Healing with Grit & Gratitude

Grit and gratitude are both psychological factors that can be cultivated and have been shown to contribute to wellness. Grit is perseverance in the face of adversity or challenges. Gratitude is the quality of being thankful. Both of these elements have been found to impact wellbeing, again displaying the connection of mind and body.

Remaining Gaps

Mind-body paradigms are doing a lot to help in the treatment of chronic diseases and in respecting healing as a whole body, whole hearted endeavor. That being said, and amidst all of its benefits, mind-body medicine does run the risk of placing too much emphasis (and pressure) on the role of the individual. When your thoughts have the power to make you sick or make you well, it is important to acknowledge your agency and ability to heal. However, it is also incredibly important that systemic diseases such as racism, poverty, and lack of FOOD SYSTEM PROBLEMS are not placed solely on the shoulders of an individual. In other words, if you are sick as a result of broken systems, your struggles with healing are not your fault. We cannot expect healing for individuals in a society that is sick, and it is unacceptable to place the health failing of a society on the shoulders of an individual. When systemic issues are not addressed, mind-body medicine can precipitate guilt in people suffering with the systems of larger problems.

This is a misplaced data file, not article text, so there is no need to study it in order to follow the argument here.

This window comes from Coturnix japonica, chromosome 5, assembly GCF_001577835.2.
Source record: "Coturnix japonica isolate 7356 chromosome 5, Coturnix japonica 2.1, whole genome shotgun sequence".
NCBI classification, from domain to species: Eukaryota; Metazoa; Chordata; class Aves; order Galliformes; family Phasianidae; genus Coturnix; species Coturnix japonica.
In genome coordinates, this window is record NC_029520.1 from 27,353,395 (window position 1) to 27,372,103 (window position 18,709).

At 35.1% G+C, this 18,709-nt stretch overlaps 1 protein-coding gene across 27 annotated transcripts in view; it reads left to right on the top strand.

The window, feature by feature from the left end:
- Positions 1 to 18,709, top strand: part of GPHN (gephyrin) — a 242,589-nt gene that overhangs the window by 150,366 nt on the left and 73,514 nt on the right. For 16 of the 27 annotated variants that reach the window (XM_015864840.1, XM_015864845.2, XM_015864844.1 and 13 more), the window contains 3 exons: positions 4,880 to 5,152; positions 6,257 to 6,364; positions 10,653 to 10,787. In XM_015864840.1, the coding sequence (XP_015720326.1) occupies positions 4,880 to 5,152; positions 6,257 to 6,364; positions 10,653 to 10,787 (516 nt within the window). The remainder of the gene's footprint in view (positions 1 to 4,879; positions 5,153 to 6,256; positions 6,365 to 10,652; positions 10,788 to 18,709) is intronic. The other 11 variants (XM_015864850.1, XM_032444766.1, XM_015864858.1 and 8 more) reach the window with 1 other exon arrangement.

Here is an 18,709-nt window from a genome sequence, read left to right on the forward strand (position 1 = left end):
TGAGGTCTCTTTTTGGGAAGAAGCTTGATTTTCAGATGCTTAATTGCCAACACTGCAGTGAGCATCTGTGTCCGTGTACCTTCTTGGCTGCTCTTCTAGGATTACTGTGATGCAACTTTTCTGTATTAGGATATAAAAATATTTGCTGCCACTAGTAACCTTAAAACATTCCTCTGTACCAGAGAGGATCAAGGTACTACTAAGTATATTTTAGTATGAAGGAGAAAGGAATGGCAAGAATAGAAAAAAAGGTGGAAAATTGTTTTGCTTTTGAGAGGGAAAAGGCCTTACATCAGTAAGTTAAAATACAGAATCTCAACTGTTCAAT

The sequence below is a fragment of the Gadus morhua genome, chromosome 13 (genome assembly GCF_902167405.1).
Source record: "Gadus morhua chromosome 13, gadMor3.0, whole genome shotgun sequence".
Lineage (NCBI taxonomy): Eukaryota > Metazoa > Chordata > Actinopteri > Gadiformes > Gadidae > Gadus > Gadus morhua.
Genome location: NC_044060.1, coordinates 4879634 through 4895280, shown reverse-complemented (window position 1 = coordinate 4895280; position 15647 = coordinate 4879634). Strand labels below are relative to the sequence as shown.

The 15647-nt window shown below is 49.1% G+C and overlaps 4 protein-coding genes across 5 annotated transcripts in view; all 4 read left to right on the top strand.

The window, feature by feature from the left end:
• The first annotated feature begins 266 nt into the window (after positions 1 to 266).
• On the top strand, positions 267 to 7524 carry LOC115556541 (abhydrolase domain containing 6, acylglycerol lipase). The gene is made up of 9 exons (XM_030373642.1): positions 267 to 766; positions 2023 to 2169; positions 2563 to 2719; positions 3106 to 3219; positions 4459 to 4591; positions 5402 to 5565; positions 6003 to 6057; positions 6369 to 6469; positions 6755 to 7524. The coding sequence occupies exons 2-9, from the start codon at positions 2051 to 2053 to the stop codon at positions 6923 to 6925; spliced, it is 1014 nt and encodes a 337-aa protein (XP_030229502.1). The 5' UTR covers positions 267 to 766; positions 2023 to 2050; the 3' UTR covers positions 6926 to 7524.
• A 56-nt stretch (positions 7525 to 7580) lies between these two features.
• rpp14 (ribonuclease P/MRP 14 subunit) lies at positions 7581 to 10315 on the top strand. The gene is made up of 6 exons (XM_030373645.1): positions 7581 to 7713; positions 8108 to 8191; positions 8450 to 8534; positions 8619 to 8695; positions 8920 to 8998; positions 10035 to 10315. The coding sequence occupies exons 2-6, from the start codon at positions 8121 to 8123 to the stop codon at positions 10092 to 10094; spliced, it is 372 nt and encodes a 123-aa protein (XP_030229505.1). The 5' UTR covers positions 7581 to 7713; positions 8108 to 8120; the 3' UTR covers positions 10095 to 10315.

Mind-body medicine also still functions off of a separation between mind and body, and there is more integration work to be done in connecting mental health to physical health. Mental health is health, and health is mental health.

While there is still ground to cover in treating the whole human and in making whole systems, mind body medicine is exciting in how it respects the beauty of interconnectivity between mind and body.